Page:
The main part of the resort has 25 runs and a good number of lifts including a gondola to speed skiers up the mountain. There is a great ski school, good ski hire and several other activities such as sledging to keep the whole family happy.
The main draw of Nevis Range for many however is the easy access to off piste terrain. Runs such as the Summit Gully from the top of Aonach Mor allow good skiers the chance to explore the back side of the mountain, whilst off-piste runs within the patrolled area such as Chancer in the Back Corries allow piste skiers to push their comfort zone a little further thanks to the Braveheart Chairlift. Aside from the expected queues on blue bird days, there’s not much to criticise with Nevis Range.
If the snow is good, this is one of the best skiing areas in Scotland, with the bustling metropolis of Fort William conveniently close for accommodation and supplies, but not too close to spoil the view.
Posing as the three valleys of Scotland, Glenshee is a phenomenal ski resort, often attracting 2,000 people on a blue bird Saturday. Despite the high number of skiers that flock to the mountain, the vast terrain that can be covered means that skiers tend to spread out and it’s generally possible to find a clear run on all but the busiest days.
Glenshee is good value at £32 for an adult pass, and with 22 lifts and 36 runs, is the largest ski area in the UK. There is a ski school for beginners, a hire facility and a couple of mountain restaurants.
For those looking for a little more adventure in both their skiing and their skis, Braemar Mountain Sports offers the best selection of hire skis in Scotland, including the latest touring and ski mountaineering equipment.
As for the best run on the mountain, I can only narrow down my favourite two: first is the 1.2-mile Glas Maol red run which is often a good way to get away from the crowds. For expert skiers, the face of Carn Aosda straight down to the A93 offers fantastically steep and occasional technical skiing.
But there are only five Scottish resorts I hear you say! Whilst technically true, Scotland in recent years has become an absolute hub of ski touring.
If you head to the top of Glas Maol on a blue-sky day in Glenshee, you’re almost guaranteed to see a line of tourers heading over to Cairn of Claise and beyond into the deep eastern Cairngorms. And so, the sixth resort is Scotland back country as a whole.
You’d need a whole book to write about this, but here are my top Scottish highland runs for those looking to explore Scotland by ski this winter.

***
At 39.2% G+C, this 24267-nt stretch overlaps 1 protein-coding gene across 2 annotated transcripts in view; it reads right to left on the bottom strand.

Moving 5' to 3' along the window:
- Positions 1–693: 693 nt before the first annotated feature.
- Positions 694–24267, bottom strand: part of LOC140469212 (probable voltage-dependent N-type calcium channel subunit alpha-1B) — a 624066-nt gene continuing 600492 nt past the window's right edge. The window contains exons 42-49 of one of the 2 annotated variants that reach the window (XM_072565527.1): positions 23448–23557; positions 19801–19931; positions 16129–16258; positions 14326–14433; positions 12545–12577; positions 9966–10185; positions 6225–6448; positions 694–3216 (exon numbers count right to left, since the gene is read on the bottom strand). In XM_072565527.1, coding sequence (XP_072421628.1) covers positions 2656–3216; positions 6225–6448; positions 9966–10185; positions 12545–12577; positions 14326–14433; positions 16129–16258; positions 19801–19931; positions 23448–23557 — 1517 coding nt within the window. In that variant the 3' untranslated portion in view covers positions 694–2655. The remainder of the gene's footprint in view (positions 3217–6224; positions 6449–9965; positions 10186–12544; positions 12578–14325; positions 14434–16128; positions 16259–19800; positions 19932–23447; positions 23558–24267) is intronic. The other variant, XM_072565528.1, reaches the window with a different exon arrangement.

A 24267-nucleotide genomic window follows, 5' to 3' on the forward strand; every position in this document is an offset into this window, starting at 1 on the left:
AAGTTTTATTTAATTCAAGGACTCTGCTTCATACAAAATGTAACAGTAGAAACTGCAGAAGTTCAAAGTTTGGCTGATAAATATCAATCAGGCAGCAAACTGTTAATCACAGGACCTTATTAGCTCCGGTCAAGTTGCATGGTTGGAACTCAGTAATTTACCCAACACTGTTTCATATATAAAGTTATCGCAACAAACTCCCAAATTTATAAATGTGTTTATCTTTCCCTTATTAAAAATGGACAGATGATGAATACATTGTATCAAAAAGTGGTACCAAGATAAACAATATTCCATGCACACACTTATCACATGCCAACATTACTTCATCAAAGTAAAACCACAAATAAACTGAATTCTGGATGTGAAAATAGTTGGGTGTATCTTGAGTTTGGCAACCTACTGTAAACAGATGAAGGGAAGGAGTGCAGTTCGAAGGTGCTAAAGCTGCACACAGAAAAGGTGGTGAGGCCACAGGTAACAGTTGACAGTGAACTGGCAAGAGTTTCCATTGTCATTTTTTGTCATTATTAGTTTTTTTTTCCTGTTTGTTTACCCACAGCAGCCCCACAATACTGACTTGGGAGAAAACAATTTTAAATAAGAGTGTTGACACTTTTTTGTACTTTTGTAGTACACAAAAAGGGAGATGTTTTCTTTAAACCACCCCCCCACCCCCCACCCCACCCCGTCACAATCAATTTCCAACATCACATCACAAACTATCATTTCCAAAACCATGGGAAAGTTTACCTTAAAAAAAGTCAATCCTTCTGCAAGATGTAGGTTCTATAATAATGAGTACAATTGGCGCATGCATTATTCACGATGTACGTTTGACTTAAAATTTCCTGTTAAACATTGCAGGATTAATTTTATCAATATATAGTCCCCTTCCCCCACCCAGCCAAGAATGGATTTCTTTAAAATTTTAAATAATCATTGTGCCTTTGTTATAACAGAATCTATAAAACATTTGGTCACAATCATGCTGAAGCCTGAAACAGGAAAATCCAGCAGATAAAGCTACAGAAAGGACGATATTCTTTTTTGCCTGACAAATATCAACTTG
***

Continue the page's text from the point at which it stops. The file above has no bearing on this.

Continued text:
- Glenshee to Cairn of Claise, descent via Carn an Tuirc, back to Glenshee sinning up the roadside: A classic ski tour with very gentle gradients and the option to get a ski lift at the start of the day to cut an hour off the ascent. A perfect tour for beginners.
- Easter Balmoral to Lochnagar, descent via Cac Carn Beag’s north face: A long tour, but with good snow, Lochnagar offers a perfect descent which more than makes up for the long slog up.
- Cairngorm summit to Ben Macdui and return. Optional descent via Stob Coire an t-Sneachda: Another classic, you’ll find many tourers at the top of Ben Macdui on a fine day. On the return journey, there’s the option of a gully shot down Aladdin’s Couloir, a 20-degree slope before heading down to the car park.
- The Mamores: Finally, in bumper years, the Mamores offer fantastic skiing. For experienced skiers, skin up to the Mamores ridge, assess the avalanche risk and conditions, then charge down the best-looking face; with the north side of Am Bodach being particularly appealing.
A final footnote: whilst Scotland doesn’t suffer from crevasses or seracs like some of the higher glaciated European resorts, there is still danger. Any skiable slope poses an avalanche risk when it’s loaded with snow and Scotland is sadly no different in this regard. If you go out skiing on off-pisted terrain, always be aware of the avalanche risk and know what to do should the worst happen. And finally, no matter where you’re skiing on the mountain, please always wear a helmet.
This story was originally published on the GetOutside website – read it here.